fMRI Brain Scans May Help Diagnose Depression in Preschoolers

Printer-friendly versionPrinter-friendly version
Joan L. Luby, M.D., Expert on Depression Research
Joan L. Luby, M.D.

Brain scan studies of people from elementary school age right up through older adulthood have identified activity patterns associated with depression in a key brain region for emotional processing and regulating known as the amygdala. In a first-of-its-kind study of the preschool age group, a research team at Washington University of St. Louis (WUSTL) School of Medicine, including Brain & Behavior Research Foundation NARSAD Grantees Joan L. Luby, M.D. and Deanna M. Barch, Ph.D., used functional Magnetic Resonance Imaging (fMRI) to study the amygdala activity of depressed four to six year olds. The study was published in the July issue of the Journal of the American Academy of Child & Adolescent Psychiatry.

The researchers set out to make and compare highly-detailed images of brain activity in 23 non-medicated preschoolers with depression and 31 non-depressed peers. As has been done with other age groups, the children were shown pictures of peoples’ faces with happy, sad, fearful and neutral expressions. Keeping in mind that a fidgety preschooler can pose a challenge to making a crisp brain image, researchers did mock sessions with the children prior to the actual scan to give them a chance to acclimate to the experience.

The scans of preschoolers with depression showed much more activity (more blood flow) in the amygdala no matter what facial expression the child viewed. This is a contrast to findings in the non-depressed preschoolers and provides the earliest evidence yet of changes in brain function in young children with depression. The researchers say the findings could lead to ways to identify and treat depressed children earlier in the course of the illness, potentially preventing problems later in life.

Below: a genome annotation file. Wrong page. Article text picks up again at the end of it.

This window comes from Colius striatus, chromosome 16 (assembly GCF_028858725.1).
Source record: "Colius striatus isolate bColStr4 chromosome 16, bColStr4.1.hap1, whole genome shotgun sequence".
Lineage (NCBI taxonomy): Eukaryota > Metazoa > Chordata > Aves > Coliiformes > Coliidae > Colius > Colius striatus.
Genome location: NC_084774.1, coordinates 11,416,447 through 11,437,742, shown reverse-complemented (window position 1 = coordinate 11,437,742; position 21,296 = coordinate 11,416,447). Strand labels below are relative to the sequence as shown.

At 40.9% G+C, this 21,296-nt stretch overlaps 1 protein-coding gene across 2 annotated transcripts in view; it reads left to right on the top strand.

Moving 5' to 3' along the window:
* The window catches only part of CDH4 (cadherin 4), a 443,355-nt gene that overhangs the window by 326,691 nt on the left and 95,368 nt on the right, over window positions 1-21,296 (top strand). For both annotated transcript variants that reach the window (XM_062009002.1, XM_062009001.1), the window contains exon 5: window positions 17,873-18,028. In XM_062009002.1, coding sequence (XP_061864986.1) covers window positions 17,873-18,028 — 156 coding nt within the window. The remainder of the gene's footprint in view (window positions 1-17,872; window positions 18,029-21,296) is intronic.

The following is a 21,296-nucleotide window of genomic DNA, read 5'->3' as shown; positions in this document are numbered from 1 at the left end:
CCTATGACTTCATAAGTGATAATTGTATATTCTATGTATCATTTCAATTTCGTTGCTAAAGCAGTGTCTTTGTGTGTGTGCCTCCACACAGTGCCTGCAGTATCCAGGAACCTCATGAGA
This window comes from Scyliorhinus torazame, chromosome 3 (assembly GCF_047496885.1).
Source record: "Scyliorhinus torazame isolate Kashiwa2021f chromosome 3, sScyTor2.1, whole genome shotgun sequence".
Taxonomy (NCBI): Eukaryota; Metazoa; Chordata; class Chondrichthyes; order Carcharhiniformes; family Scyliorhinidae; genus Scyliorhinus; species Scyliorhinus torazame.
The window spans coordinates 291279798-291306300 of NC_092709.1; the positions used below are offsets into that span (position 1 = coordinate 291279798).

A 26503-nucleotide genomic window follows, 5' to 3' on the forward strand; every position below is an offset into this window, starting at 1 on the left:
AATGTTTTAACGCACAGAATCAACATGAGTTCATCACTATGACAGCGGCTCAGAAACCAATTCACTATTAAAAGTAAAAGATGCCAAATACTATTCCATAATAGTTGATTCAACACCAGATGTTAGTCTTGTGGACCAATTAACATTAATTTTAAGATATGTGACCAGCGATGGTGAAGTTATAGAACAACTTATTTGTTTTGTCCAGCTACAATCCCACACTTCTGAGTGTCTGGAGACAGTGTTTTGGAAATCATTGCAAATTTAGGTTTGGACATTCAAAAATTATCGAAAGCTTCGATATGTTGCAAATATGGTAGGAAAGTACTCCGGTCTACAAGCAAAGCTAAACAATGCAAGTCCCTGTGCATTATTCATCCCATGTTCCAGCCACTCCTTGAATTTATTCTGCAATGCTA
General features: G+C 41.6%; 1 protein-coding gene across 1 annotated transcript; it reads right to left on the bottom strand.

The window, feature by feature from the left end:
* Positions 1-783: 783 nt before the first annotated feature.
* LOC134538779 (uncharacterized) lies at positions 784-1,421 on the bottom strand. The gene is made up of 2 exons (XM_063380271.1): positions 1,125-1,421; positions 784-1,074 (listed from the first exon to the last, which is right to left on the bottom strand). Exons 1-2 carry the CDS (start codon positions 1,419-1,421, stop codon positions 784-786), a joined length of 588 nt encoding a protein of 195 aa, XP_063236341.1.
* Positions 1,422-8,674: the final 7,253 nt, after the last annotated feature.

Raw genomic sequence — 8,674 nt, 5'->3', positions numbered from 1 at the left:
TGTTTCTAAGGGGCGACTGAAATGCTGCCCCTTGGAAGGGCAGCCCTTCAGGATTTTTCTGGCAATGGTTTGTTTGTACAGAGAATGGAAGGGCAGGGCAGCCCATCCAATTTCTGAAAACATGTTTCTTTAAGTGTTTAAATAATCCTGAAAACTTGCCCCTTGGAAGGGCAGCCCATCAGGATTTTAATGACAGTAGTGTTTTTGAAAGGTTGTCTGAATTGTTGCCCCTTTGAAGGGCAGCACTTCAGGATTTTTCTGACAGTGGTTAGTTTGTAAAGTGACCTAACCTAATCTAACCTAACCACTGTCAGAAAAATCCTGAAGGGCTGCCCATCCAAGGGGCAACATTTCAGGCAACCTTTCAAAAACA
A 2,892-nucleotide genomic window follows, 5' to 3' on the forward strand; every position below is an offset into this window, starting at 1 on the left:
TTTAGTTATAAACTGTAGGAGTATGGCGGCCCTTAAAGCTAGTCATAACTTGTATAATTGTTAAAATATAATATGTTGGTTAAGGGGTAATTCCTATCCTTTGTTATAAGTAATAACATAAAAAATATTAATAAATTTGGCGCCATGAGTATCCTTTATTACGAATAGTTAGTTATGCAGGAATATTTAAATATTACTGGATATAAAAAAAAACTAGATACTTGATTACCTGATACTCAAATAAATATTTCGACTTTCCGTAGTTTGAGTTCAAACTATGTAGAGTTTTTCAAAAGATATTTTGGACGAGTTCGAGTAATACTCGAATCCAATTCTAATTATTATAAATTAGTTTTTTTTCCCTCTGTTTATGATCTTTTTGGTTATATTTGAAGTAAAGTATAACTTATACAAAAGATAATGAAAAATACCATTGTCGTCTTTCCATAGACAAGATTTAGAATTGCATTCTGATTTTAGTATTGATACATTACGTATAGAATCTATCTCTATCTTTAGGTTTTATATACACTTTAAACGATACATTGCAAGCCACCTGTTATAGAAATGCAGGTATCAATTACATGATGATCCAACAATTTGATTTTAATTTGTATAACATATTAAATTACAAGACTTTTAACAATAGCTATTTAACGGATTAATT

Drs. Luby and Barch are early emotional development experts with an interest in the developmental trajectories of mental illness and causes, treatments and early intervention to allow for better outcomes. Joan L. Luby, M.D. is Professor of Psychiatry (Child) and Director, Early Emotional Development Program, WUSTL. Deanna M. Barch, Ph.D. is Professor of Psychology, Psychiatry and Radiology, WUSTL and Center Director, The Conte Center for Neuroscience of Mental Disorders, a collaboration between Washington, Yale and Johns Hopkins universities.

Read the study announcement and listen to audio explaining the research from Washington University

Learn more about this research in this NY Times article

Know Science. No Stigma. Sign up today!

Add new comment

comments

Plain text

  • No HTML tags allowed.
  • Web page addresses and e-mail addresses turn into links automatically.
  • Lines and paragraphs break automatically.

Please note that researchers cannot give specific recommendations or advice about treatment; diagnosis and treatment are complex and highly individualized processes that require comprehensive face-to- face assessment. Please visit our "Ask an Expert" section to see a list of Q & A with NARSAD Grantees.
By submitting this form, you accept the Mollom privacy policy.